I have a friend with a bachelors degree from a good school. He currently teaches Secondary School CS but wants to continue his education. However, he is limited in his ability to move except within a radius of a hundred or so miles from NYC. Short term travel outside his home range is probably a possibility, but not a residential program.

He is bright and works hard and is focused, for now, on teaching Computer Science. His goals require an advanced degree, ultimately a research doctorate, not just self learning. He is looking to remain in teaching and to do research as well.

What opportunities does my friend have for part time and/or distance graduate education?

I've suggested to him that there are (must be) week-end and summer programs that, while intensive, only require part time presence outside his home range. What options do you know about that might help him and others like him?

If you suggest a program/institution, please say why you think it is appealing. Note that MOOC type programs are not useful here. The program can be very intense, but needs to provide a solid, recognized degree.

Serious and continuous contact and interaction with faculty and other students would be considered as an important plus.


Georgia Tech announced an Online Master of Science in Computer Science degree in 2013, which has received very positive press. You said you don't want MOOCs because they don't "provide a solid, recognized degree." Georgia Tech's degree is solid and reputable.

According to a 1996 New York Times article:

With one of the top 10 computer science departments in the nation, according to U.S. News & World Report, Georgia Tech had a reputation to uphold. So it made the online program as much like the residential program as possible.

Charles Isbell, a senior associate dean at the College of Computing, helped lead the effort. Mr. Isbell has a Ph.D. in artificial intelligence and machine learning from M.I.T., and he teaches those subjects at Georgia Tech.....

In theory, on-campus programs offer direct access to professors and peers. Mr. Isbell began noticing differences in that respect between his residential and online students. He was interacting much more with students who had never set foot on the Atlanta campus.

“I never see students at my office hours,” he said. A few linger after class to ask scheduling questions, but that’s about it.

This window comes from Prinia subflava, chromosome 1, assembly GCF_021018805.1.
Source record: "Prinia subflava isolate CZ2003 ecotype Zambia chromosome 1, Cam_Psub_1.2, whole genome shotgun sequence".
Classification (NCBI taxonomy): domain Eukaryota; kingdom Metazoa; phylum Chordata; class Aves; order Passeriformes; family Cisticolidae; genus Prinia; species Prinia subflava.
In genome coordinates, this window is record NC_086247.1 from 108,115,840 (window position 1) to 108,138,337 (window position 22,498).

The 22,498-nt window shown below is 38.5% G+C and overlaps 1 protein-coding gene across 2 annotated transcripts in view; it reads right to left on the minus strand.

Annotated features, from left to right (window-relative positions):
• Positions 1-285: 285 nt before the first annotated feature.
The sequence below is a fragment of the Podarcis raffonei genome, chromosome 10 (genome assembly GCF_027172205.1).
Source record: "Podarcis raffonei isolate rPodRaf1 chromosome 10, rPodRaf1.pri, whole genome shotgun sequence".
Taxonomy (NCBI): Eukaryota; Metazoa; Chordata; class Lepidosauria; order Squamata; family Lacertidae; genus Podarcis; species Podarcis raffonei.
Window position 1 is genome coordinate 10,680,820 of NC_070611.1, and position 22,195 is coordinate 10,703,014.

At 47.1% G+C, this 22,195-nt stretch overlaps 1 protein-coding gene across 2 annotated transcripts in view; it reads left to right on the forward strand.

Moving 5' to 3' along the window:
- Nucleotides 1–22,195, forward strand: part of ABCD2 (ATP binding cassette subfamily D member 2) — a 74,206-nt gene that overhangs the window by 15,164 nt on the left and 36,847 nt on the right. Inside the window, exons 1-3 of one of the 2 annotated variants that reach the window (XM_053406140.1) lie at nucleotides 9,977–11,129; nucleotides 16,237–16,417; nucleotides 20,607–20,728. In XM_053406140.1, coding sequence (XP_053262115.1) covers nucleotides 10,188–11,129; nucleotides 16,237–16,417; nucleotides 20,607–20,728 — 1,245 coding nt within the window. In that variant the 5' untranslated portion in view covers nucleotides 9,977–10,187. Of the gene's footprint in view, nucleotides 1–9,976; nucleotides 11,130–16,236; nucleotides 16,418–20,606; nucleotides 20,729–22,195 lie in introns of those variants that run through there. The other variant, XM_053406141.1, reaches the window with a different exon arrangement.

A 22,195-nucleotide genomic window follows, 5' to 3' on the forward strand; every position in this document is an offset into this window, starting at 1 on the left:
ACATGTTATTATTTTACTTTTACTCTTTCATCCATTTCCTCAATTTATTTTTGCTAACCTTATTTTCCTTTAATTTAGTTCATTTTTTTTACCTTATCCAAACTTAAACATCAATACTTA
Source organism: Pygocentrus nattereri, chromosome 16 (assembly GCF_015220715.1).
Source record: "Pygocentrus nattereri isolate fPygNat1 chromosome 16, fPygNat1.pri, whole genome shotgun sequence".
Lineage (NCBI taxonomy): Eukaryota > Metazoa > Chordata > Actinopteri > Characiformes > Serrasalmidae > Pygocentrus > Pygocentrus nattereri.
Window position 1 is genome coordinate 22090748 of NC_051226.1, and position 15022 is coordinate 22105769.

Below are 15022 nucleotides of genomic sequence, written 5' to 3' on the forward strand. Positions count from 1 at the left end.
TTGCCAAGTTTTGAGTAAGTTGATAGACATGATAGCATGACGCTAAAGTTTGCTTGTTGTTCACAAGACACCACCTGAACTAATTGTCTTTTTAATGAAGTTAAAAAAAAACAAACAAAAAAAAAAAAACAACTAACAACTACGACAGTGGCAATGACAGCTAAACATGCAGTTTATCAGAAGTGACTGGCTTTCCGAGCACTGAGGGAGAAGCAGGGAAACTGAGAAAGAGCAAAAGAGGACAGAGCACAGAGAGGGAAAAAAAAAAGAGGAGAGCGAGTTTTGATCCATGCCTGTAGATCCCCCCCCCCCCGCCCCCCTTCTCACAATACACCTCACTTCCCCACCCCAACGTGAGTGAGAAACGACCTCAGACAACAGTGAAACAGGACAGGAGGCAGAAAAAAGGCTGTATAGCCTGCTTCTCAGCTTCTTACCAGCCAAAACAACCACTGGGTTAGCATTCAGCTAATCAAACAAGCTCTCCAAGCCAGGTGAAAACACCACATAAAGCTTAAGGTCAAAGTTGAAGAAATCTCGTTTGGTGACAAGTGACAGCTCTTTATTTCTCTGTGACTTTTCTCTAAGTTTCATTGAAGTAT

Many of the thousands of online students, by contrast, are constantly interacting on a website set up for that purpose, where Isbell can log on and help. “I can jump in and say: ‘No, you should be thinking about this,’ ” he said. “I spend more time helping them with assignments online than I ever do on campus. The experience for the students and for me is much richer online.”

This seems to provide the desired interaction with professors, albeit online.

While it is not a research master's, it should put someone in a good position to apply to PhD programs.


Commenters have correctly pointed out that this is not a research Master's, and a Master's degree is not needed to apply to PhD programs. Thus, it is not a perfect fit. It is, however, the only highly reputable distance CS grad program of which I am aware.

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    $\begingroup$ Would a practical masters be looked at in a positive light, or basically as a waste of time? $\endgroup$ – Ben I. Aug 21 '17 at 2:31
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    $\begingroup$ Well, no rigorous program in something you're interested in studying is a waste of time. Whether it will help for PhD admission probably depends on how prestigious his undergraduate degree is. (Most people apply to PhD programs with only an undergraduate degree.) Someone could come out of this program with a strong recommendation from a Georgia Tech professor. $\endgroup$ – Ellen Spertus Aug 21 '17 at 2:41
  • $\begingroup$ I'm thinking that this is much more applicable to someone who wants to work in industry rather than develop an academic career. Not that it would be a waste of time, but it would cost time that might be better spent. $\endgroup$ – Buffy Aug 21 '17 at 13:29

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